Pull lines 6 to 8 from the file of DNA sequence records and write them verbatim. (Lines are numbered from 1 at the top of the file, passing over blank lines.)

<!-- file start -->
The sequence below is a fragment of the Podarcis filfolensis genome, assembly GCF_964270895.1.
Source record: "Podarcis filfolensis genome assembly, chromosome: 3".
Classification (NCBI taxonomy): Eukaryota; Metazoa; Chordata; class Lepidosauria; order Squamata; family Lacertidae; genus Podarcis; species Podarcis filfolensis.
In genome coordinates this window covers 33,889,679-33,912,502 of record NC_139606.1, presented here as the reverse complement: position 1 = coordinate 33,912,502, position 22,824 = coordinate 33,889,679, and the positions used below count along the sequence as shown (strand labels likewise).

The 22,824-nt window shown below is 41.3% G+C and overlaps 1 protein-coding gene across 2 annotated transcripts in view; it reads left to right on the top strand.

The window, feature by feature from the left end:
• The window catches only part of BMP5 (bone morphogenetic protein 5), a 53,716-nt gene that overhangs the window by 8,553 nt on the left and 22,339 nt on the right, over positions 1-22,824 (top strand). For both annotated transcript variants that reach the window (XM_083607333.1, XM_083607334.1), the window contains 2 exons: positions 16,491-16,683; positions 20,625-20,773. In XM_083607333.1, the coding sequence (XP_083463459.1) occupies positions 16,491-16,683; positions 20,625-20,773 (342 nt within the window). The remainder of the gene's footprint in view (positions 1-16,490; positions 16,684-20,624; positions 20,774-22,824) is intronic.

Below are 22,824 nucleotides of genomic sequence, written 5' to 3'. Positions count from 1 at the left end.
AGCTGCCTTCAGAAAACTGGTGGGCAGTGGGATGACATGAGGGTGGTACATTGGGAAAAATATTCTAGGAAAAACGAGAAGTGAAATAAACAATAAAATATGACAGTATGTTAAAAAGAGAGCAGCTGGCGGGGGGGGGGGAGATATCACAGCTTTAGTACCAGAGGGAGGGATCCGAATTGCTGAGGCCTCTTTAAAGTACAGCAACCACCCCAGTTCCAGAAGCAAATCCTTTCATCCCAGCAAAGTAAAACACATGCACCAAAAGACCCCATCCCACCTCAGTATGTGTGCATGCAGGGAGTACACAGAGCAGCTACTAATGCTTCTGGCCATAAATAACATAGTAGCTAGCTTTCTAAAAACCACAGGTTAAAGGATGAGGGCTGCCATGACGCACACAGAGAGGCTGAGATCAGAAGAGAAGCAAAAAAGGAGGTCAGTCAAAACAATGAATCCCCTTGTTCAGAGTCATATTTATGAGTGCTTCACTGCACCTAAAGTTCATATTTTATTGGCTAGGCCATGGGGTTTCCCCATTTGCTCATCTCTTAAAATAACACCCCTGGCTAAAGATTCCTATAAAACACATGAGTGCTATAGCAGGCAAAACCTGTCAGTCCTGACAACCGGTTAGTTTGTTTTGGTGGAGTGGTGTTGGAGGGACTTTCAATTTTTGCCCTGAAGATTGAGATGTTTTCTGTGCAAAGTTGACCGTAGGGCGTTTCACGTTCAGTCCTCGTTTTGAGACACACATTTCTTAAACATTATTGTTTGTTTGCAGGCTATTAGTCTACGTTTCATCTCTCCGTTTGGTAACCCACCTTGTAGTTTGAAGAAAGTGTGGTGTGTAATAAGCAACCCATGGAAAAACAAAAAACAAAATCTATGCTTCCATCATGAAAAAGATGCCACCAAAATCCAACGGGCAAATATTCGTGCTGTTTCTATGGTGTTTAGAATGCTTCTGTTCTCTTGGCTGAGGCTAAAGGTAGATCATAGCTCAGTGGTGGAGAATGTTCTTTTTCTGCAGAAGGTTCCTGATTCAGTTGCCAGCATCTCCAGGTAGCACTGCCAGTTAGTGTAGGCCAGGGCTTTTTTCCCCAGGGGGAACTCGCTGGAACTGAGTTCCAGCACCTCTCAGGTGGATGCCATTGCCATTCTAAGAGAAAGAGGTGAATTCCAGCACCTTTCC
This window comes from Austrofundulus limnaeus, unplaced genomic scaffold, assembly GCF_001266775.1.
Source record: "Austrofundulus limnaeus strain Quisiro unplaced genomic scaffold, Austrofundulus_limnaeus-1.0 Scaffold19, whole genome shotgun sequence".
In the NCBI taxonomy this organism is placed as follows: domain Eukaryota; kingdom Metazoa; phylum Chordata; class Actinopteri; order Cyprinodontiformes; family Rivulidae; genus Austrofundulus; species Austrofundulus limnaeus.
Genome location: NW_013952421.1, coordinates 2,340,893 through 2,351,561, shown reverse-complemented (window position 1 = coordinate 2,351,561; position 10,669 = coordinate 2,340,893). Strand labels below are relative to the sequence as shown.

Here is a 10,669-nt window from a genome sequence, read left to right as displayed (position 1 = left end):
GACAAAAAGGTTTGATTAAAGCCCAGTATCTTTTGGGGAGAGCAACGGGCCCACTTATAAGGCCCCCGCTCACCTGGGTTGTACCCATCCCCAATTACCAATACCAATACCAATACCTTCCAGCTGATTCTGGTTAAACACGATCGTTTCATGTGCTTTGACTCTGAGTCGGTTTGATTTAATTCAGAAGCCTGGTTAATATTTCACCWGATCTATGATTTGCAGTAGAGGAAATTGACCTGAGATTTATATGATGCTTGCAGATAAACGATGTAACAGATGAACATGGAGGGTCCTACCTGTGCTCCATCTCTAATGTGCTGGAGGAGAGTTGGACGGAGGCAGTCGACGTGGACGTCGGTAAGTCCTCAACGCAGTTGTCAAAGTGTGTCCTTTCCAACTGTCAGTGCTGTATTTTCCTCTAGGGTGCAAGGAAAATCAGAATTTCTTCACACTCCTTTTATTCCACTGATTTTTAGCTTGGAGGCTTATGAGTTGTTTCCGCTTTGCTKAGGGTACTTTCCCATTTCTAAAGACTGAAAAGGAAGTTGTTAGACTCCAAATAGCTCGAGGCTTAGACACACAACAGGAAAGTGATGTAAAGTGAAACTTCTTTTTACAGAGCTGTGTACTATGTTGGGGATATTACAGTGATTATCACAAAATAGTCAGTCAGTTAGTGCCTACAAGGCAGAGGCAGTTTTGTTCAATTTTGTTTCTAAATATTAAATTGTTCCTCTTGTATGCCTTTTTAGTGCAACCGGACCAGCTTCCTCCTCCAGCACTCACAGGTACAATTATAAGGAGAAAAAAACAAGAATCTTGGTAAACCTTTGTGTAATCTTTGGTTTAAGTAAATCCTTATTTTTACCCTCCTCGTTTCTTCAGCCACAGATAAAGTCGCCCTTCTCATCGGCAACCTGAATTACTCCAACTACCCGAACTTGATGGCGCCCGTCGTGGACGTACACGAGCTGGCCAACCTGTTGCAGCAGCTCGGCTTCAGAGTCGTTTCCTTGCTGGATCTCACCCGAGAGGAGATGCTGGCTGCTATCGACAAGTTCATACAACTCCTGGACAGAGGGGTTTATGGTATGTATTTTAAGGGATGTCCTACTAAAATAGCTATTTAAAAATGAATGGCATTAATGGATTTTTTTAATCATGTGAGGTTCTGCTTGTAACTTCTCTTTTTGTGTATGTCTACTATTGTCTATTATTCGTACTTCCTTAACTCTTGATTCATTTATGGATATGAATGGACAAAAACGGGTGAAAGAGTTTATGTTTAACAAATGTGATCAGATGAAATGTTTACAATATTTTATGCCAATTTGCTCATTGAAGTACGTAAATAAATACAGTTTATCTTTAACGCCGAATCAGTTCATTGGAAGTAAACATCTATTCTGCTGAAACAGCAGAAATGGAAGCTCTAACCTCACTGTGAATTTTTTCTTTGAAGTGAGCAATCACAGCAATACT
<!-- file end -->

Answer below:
The window, feature by feature from the left end:
• The window catches only part of BMP5 (bone morphogenetic protein 5), a 53,716-nt gene that overhangs the window by 8,553 nt on the left and 22,339 nt on the right, over positions 1-22,824 (top strand). For both annotated transcript variants that reach the window (XM_083607333.1, XM_083607334.1), the window contains 2 exons: positions 16,491-16,683; positions 20,625-20,773. In XM_083607333.1, the coding sequence (XP_083463459.1) occupies positions 16,491-16,683; positions 20,625-20,773 (342 nt within the window). The remainder of the gene's footprint in view (positions 1-16,490; positions 16,684-20,624; positions 20,774-22,824) is intronic.

Below are 22,824 nucleotides of genomic sequence, written 5' to 3'. Positions count from 1 at the left end.